Many people dream of starting their own business one day, but success can be hard to achieve in today’s marketplace. Unfortunately, a great many startups flounder early on because they fail to adequately prepare themselves and their company legally, and are too focused on profit and loss. If you don’t take the time to thoroughly research your businesses legal requirements and liabilities, then you could find your business stalled by legal disputes or fail regulatory standards. Here are five legal requirements for starting a small business that you need to fulfill to avoid excessive legal costs and regulatory pitfalls, and operating a successful business.
Apply For A Federal Employer Identification Number
Before you can legally open your business, you need to apply for a federal Employer Identification Number, or tax ID EIN. An EIN is the business equivalent of a Social Security Number for individuals. Once obtained, an EIN allows you to pay federal taxes, apply for business licenses, open business bank accounts or credit cards, and hire employees. At the same time, with your Employer Identification Number obtained, you can use a tax-deferred pension plan and operate as a corporation. Before you can open a legally compliant business, you need to apply for a federal EIN.
Publicize The Formation Of Your Business
Some local governments require certain types of businesses to publicize their formation in local newspapers or business media. This simple step is often missed by eager entrepreneurs, and they are often given a hefty fine, on top of the expense of then making the announcement. This can also be an opportunity to advertise, however, if local regulation allows it as a part of your announcement. It is worth investigating these regulations so you can make the most of the opportunity.
Obtain Protection For Your Business
As the owner of a business, you may find yourself personally liable for debts or legal penalties your business incurs if you don’t get the right protection for yourself and your assets. No one wants to plan for failure, but if the worst happens to your business, you don’t want that to have further financial repercussions in your personal life. Making a business successful takes a lot of time and effort, and even then, businesses can suddenly collapse because of situations or circumstances beyond their control. You can protect your personal assets from your business by forming and LLC. This is one of the most popular business structures on the planet. It is relatively quick and simple to form an LLC, but you should consider enlisting professional help make it even quicker and ensure you follow all the necessary local government regulations.
Purchase Business Insurance
No matter what type of business you operate, you will need some insurance. Certain types of business may need extra insurance to cover increased liabilities such as restaurants and hair salons. The properties your business uses will also need to be insured to comply with local legislation. Plenty of good quality insurance cover is recommended for any business, and can potentially save you millions in claims. Accidents can and do happen, and you will need to be covered in case of an injury to an employee or customer.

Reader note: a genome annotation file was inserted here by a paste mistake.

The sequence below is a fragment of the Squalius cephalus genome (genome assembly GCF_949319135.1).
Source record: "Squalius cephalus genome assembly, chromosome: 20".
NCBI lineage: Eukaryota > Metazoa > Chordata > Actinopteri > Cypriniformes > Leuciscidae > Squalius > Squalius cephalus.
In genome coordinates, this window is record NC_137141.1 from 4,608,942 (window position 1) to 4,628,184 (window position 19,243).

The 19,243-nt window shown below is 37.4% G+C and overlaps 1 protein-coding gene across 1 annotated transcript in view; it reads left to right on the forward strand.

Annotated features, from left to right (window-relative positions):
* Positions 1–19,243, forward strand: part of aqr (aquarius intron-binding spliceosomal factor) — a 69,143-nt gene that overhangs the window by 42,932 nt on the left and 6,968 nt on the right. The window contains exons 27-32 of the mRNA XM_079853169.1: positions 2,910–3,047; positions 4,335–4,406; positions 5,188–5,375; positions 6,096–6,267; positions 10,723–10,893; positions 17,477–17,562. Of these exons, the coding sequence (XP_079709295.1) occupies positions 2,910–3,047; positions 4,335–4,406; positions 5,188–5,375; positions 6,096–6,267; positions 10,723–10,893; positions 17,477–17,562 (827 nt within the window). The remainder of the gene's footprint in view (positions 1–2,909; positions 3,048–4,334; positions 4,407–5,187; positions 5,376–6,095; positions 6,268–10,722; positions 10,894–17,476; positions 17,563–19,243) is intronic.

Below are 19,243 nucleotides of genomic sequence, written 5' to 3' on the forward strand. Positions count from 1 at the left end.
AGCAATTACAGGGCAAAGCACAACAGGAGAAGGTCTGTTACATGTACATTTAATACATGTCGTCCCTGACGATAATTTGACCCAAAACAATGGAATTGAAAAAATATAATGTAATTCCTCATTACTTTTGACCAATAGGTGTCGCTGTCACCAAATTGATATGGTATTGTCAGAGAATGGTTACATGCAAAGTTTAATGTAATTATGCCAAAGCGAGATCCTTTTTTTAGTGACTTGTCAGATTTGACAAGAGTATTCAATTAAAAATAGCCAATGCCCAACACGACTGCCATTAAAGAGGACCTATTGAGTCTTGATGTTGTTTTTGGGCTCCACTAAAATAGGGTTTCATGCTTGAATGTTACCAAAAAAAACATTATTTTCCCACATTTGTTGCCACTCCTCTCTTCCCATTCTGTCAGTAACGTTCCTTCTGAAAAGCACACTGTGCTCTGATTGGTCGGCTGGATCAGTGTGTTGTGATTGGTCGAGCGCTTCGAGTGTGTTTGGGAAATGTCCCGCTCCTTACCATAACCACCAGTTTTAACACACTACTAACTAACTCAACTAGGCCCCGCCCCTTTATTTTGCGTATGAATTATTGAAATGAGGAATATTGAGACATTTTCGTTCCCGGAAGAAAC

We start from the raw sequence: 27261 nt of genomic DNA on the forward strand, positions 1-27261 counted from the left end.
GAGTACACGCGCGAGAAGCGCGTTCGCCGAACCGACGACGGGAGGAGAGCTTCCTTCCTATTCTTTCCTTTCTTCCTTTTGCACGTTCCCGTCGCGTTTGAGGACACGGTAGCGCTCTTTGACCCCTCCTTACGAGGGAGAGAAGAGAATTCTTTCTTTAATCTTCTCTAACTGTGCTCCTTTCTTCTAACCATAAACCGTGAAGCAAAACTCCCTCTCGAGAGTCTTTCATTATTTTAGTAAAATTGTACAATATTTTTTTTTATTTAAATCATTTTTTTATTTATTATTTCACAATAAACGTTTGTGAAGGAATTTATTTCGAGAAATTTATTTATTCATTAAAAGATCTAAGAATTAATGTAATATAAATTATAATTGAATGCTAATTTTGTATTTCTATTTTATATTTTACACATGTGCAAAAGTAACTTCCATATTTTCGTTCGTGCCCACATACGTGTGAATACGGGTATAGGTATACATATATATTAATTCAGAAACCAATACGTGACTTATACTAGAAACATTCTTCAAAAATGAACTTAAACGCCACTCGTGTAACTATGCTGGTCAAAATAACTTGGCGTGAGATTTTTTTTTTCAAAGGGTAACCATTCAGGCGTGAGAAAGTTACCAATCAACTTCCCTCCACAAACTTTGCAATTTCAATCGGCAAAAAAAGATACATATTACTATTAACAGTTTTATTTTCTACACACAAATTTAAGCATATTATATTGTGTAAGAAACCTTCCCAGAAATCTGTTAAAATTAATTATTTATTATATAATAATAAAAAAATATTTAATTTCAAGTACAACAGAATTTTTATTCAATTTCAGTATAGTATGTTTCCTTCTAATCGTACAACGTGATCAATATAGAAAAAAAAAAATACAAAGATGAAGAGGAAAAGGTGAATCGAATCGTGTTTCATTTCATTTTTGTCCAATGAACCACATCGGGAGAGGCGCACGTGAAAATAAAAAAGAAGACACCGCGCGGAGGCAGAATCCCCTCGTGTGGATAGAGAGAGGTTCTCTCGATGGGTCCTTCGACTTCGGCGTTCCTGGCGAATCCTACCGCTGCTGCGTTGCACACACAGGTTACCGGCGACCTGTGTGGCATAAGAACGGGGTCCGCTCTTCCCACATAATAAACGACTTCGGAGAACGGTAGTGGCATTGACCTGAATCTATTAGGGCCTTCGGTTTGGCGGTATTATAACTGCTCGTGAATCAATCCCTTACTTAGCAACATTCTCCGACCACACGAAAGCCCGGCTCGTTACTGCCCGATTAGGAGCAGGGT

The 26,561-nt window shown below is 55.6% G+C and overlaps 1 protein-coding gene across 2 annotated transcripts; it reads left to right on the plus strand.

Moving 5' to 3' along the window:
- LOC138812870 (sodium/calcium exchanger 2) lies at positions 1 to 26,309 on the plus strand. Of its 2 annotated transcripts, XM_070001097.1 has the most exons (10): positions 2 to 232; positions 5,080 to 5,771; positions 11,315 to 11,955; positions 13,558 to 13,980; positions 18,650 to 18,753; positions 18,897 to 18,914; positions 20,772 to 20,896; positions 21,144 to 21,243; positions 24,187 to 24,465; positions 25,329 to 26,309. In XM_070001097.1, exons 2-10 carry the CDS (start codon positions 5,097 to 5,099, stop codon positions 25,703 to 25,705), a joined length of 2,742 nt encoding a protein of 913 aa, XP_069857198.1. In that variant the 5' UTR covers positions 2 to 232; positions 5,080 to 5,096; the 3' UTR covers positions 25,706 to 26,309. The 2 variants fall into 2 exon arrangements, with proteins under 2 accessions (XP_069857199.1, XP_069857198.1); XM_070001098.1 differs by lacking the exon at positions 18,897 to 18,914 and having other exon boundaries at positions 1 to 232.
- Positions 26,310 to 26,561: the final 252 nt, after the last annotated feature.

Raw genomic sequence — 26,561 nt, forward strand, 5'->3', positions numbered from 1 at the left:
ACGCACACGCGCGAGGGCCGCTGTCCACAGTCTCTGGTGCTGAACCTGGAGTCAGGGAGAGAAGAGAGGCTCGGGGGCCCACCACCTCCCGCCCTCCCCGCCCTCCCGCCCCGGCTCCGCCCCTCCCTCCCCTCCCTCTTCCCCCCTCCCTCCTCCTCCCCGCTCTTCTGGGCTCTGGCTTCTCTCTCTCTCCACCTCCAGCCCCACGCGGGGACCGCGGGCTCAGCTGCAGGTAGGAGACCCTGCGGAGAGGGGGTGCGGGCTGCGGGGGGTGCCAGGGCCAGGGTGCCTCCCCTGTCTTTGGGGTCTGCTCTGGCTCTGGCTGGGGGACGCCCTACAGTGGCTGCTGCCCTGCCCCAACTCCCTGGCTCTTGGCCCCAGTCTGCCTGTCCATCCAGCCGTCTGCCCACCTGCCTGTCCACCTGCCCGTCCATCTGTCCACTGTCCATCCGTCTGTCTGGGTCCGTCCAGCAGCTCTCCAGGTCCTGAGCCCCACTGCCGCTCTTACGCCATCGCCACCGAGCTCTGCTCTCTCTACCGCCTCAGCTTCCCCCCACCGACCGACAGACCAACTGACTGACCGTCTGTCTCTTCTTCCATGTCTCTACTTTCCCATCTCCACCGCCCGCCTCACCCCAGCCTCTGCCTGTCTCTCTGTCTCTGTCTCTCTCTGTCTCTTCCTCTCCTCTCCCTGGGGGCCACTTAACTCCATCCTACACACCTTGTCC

Hire An Accountant
Most businesses that fail do so because of financial mismanagement. If you think you can save yourself some money by doing your own accountancy, you may be costing yourself your business. Local and Federal Taxes can often cause a poorly managed business problems, whereas a dedicated accountant can keep all tax information and filing up to date, and can often identify problems before they become too big to solve. A good accountant can also find tax savings and incentives for your business.
Do Not Violate Any Existing Trademarks
You may think that naming your company will be a fun and easy part or starting your business, but it actually causes many people a headache. The name of your business must be unique, and not violate any existing trademarks. You must also own the rights to any artwork or design that is incorporated into any company logo, or have an agreement in place with the copyright owner. Before you start your new business, thoroughly examine your trademark registration process to ensure your offerings are not too similar to existing organizations.
Open A Corporate Bank Account
After you have obtained an EIN, the proper licenses, and insurance protection, you should consider opening a corporate bank account. It is essential for new business owners to have a business bank account before accepting client payments. Look for banks that are locally convenient, offer competitive fees, and provide flexible services. In order to obtain a bank account, you will need to provide documentation of your federal EIN, business formation records, licenses, and agreement contracts. If you are unfamiliar with selecting reputable bank accounts, be sure to first consult a financial planner to effectively outline your options.
Starting a business takes a lot of time, energy and investment. You need to check what legal requirements your business has before you go to market. Hopefully this guide has helped set you on the path to success.